Today we’d like to introduce you to Andrew Laurich.
Andrew, please kick things off for us by telling us about yourself and your journey so far.
I grew up in Metro Detroit the son of two dental professionals but quickly found myself obsessed with Steven Spielberg. That led to casting my high school friends in a litany of short films, and then a stint at the University of Michigan’s Film Program. After school, I started as a PA at Anonymous Content and began piece-mailing a commercial reel. This eventually led to the formation of Contagious — a commercial production company I co-founded with another director and a producer. Having directed dozens of spots for brands around the world, I returned to the narrative space with an award-winning short film that played Sundance, SXSW, and some 60 other fests. That film opened the door to theatrical representation, more work, and eventually a deal at Fox to write and direct a feature. And STILL… I get free dental work when I go home to Michigan.
Can you give our readers some background on your art?
My art is the moving image. Although, some people argue my efforts on the shuffleboard table are a work of art. Since I first grabbed my Dad’s old VHS camera, I’ve been making short films, music videos, and commercials. What started with pause and record between two VCR players, evolved into Super 16mm film, and then open gate Alexa 4K. I don’t know why I make films, exactly. I don’t think my drive to create is a necessary product of trying to send a message out to the world. Rather, I think I like to play around — to experiment. As a result, my work (for better or worse) seems to span a fairly broad and unfocused range of styles and stories. To me, exploration is the means to an end. The results, if anything, come across as a little subversive, slightly deviant, sometimes inappropriate. I once won an award at a film festival that was a gilded statue of a mythical faun. The festival director explained that the faun’s purpose was to tease out the filmmaker from the obscurity of the mythological forest — to help them find the artist within. I’ve likened that as a comparison to me as a filmmaker, teasing the viewer out of the wilderness to experience something that might challenge them.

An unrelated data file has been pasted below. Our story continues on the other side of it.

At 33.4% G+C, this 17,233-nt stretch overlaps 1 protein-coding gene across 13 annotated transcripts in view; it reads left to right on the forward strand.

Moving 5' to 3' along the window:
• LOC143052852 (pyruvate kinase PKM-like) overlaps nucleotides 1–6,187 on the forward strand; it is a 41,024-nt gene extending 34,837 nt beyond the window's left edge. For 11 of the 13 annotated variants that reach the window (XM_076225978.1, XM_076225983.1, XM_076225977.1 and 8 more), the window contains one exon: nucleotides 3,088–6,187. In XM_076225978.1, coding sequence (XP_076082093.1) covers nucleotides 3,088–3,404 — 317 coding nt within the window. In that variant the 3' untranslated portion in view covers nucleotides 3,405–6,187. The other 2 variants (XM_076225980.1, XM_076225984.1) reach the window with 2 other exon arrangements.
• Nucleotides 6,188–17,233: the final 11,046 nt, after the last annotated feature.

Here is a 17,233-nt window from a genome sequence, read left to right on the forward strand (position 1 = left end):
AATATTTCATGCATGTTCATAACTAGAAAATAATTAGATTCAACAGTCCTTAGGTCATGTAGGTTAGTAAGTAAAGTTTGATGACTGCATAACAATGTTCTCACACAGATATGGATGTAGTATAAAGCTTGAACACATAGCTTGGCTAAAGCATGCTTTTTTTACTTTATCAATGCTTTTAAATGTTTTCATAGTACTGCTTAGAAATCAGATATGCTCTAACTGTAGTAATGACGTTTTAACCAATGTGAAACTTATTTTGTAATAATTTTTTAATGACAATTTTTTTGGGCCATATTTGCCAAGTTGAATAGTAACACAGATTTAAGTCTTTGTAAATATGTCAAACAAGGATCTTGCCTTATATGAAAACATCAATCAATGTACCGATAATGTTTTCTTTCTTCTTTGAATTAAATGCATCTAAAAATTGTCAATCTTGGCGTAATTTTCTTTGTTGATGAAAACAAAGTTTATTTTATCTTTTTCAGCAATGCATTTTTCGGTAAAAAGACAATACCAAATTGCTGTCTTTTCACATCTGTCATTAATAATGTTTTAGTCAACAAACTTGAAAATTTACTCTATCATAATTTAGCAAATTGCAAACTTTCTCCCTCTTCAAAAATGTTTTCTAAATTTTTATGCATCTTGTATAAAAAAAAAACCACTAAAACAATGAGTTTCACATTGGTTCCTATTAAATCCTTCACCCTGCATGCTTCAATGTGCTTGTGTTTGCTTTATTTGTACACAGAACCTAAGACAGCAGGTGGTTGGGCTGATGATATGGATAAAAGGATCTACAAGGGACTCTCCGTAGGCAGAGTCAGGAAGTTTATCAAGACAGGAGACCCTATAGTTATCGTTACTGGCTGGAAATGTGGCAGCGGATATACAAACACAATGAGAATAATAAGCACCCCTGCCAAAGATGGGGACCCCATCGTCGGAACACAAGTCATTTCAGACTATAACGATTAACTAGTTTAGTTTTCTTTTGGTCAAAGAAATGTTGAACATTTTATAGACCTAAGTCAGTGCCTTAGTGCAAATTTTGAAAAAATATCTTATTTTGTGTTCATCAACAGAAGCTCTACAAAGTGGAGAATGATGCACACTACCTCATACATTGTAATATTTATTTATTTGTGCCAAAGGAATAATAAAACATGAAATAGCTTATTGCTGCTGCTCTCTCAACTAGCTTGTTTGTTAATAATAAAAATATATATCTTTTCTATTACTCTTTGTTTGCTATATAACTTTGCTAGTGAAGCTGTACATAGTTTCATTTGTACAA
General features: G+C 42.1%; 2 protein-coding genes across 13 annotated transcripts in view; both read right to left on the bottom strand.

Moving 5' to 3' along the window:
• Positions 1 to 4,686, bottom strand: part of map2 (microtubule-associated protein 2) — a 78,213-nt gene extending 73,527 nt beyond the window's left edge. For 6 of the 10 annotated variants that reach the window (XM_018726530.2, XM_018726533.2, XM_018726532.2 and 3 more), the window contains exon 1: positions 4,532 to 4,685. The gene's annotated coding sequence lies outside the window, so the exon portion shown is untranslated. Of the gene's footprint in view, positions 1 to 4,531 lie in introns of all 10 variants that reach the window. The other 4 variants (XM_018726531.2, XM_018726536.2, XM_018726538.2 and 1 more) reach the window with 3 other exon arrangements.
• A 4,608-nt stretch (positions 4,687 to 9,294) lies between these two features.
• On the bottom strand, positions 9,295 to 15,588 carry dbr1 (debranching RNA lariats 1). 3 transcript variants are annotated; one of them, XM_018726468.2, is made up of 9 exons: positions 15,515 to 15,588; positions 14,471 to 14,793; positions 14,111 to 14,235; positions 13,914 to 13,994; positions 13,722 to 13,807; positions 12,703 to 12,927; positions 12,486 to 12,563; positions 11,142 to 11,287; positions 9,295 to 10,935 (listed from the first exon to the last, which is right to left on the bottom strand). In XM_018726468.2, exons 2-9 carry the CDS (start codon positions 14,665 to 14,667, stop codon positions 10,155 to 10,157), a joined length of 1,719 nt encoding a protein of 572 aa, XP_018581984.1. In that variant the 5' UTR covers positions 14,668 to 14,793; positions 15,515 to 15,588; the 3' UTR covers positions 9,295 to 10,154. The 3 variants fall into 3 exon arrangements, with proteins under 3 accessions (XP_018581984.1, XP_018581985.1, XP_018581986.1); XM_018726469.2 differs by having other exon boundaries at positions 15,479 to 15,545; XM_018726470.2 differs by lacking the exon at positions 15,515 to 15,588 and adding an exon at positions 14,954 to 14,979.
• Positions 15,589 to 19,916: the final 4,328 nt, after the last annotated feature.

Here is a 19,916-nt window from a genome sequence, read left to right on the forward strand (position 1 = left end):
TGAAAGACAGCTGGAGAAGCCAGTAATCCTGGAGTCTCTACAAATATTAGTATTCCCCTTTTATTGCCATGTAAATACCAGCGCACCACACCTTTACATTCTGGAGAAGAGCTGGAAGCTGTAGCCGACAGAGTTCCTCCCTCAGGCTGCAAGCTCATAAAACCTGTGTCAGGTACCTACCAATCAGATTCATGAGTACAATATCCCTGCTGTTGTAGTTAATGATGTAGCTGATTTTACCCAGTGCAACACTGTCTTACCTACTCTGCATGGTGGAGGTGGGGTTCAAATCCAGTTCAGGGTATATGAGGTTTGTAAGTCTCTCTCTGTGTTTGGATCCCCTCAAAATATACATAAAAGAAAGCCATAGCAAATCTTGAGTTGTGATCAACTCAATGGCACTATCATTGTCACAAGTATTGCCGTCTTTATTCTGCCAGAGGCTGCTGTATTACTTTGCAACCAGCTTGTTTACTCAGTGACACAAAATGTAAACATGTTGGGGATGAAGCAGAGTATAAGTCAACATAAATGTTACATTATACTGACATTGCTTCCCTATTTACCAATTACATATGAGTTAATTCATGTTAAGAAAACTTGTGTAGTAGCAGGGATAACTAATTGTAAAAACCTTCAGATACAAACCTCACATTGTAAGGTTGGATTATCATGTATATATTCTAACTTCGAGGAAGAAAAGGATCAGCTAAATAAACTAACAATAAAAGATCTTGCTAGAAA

Artists rarely, if ever pursue art for the money. Nonetheless, we all have bills and responsibilities, and many aspiring artists are discouraged from pursuing art due to financial reasons. Any advice or thoughts you’d like to share with prospective artists?
Blessed with a scourge of technological advancements, filmmaking has become much more accessible than it used to be. Making a spec commercial, for example, no longer costs $20 – $30K. You can make cinema on an iPhone and edit on your laptop. So, my advice is wrapped in tough love: there are no excuses. That said, don’t be shy about asking for favors. Beg, borrow, steal. It’s all been done before.
What’s the best way for someone to check out your work and provide support?
Welp, my website is the first port of entry: www.andrewlaurich.com
I’m also on Vimeo. Google. Insta. Occasionally I’ll have a commercial or two broadcasting on TV. My parents are probably watching something of mine on their TV in Michigan… if you feel like traveling.
- Website: www.andrewlaurich.com
- Email: firstname.lastname@example.org
- Instagram: https://www.instagram.com/andrewlaurich/
- Facebook: https://www.facebook.com/andrew.laurich.9
- Other: https://vimeo.com/alaurich
Scott Uhlfelder. Mousa Kraish.